Dr Liz Gordon: Options for Christmas and beyond


Chris Trotter has just written a must-read article on, well, capitalist constraints on government.  While it is a depressing read (in the penultimate paragraph, all the ‘old Marxists’ give up and head for the bar), it begins with discussions of the ‘Christmas bonus’ given by Labour Governments in 1935 and 1972 to beneficiaries.

Several times during the pandemic, there has been a suggestion that the government should provide a payment, either targeted or universal, to citizens, to provide one-off relief from the physical, social and psychological costs of the pandemic.  I was opposed to this, thinking that any such bonus should be targeted at the bottom 30% of income earners – those living on or below the poverty line, not for all.

But the question is whether some kind of meaningful Christmas bonus might be a good way to relieve the pressure on beneficiaries and low-income workers and offer some hope for the future.

We all know, and have known for years, that the ‘Ruthanasia’ slashing of benefits by one-third in the 1991 budget was the most pernicious and harmful policy of the whole generation of neo-liberal policies. Probably pretty well tied with the Employment Contracts Act (before y’all remind me). For those of you too young to remember, the purpose of that move in the ‘mother of all budgets’ was to reduce benefits to allow wages to fall, as benefit levels were seen to be holding up the wages of people at the bottom.

I cannot even begin to document the harm this policy caused.  Perhaps a few gins at the pub with some old Marxists might be the appropriate place to talk about that. The struggle of poverty, the loss of hope, disengagement from society, family harm, imprisonment… as a social researcher, I know it would take years to accurately gauge the effects of that single, cruel policy (a good project: “Quantify the harm caused by neoliberal policies”).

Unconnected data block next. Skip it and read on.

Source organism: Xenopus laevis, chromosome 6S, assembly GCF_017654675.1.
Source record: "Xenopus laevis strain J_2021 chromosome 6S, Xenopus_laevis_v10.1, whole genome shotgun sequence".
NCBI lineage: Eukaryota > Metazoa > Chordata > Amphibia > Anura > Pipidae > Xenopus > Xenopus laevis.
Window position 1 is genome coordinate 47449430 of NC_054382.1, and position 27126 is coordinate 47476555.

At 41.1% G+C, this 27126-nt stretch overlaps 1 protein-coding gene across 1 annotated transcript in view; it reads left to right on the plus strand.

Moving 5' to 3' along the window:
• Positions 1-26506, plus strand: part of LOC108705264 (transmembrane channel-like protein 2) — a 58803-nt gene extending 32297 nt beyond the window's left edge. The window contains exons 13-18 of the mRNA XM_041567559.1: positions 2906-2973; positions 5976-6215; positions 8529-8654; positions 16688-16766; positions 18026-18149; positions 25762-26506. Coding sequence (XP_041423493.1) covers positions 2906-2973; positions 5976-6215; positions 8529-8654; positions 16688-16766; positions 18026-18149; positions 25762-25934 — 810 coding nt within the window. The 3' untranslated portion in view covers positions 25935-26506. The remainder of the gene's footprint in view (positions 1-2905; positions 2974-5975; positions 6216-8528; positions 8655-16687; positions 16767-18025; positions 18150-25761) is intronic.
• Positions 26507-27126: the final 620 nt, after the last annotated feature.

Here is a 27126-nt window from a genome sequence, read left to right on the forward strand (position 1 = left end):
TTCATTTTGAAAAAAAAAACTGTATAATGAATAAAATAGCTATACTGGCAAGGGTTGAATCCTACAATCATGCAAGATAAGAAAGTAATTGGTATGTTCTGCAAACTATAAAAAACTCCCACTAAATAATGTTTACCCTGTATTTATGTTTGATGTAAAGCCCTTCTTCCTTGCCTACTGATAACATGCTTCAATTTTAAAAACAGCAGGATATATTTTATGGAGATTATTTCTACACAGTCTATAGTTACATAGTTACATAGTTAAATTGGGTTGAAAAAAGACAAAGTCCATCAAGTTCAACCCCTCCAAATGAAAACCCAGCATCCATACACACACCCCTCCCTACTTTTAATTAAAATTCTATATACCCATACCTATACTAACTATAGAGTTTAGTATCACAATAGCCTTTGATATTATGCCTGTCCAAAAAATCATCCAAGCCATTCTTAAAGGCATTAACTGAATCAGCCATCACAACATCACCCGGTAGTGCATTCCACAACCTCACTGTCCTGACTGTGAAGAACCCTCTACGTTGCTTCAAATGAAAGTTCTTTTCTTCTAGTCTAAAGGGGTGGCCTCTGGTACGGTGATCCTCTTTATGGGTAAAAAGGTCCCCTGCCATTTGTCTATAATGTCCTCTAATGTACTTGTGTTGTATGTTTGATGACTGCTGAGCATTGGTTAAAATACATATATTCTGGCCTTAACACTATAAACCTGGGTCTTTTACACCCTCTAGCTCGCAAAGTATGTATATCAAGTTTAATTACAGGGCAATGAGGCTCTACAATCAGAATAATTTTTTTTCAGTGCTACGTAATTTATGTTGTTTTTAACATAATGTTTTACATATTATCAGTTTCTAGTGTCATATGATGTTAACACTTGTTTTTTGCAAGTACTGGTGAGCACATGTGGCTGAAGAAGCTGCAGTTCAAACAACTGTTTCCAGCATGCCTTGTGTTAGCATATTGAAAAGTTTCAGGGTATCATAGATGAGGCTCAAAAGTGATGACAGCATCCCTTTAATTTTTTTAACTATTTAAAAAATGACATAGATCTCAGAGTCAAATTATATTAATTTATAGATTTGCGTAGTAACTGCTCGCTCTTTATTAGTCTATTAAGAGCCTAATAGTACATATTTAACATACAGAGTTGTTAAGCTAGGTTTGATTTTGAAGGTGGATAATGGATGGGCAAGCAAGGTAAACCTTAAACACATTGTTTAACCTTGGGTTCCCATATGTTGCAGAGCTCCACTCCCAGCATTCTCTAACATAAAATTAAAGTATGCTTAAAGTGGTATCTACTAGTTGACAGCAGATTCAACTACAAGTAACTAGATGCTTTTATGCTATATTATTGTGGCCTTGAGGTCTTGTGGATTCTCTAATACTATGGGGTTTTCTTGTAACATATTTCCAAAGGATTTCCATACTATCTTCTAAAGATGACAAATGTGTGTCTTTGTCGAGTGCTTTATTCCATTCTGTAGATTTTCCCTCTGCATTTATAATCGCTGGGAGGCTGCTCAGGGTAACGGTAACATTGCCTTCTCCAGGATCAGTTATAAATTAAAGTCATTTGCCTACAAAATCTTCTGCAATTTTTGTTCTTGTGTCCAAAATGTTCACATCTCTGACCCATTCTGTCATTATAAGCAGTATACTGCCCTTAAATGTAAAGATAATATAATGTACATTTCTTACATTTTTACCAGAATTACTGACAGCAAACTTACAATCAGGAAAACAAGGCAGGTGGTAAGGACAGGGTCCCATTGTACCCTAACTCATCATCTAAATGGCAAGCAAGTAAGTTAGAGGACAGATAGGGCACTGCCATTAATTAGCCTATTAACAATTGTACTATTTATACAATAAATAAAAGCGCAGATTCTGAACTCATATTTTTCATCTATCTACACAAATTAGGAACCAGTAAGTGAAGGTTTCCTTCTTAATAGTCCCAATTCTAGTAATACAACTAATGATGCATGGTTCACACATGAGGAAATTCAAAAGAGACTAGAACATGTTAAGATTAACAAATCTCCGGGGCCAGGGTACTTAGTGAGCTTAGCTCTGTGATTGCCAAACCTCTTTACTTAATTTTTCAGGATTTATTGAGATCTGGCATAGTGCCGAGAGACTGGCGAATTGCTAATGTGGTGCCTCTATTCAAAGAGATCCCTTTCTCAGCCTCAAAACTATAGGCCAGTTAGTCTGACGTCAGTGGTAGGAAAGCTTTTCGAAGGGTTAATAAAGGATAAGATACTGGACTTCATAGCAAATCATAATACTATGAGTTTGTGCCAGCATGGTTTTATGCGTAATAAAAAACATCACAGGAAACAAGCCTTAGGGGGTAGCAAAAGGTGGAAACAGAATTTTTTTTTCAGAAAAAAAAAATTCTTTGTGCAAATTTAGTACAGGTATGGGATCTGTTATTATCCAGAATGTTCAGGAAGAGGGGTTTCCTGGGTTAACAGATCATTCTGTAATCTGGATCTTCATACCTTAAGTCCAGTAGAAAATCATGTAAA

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What is more astounding is that, as beneficiaries fell further and further behind, nothing was done to correct the harm, year on year. The average single parent with one child ended up, by the time National (NOT Labour) provided a one-off $25 per week correction in 2016 (I think), around $220 per week worse off than they would have been.

All of that money went as a social bonus, through tax cuts and so on, to the wealthiest 10% of New Zealanders, who are the only ones to come out in the black in the neo-liberal era, as Max Rashbrooke has shown.

It has taken an awfully long time, but there is no doubt that a groundswell now exists for this government to right the wrongs of the past. Of course the government has done several things to improve the incomes of beneficiaries: indexed the benefit to inflation (from next year), given a permanent $25 per week increase and begun (very slowly) raising the benefit abatement thresholds so that beneficiaries can earn more before a clawback occurs. But these are small changes that do not rescue families from poverty.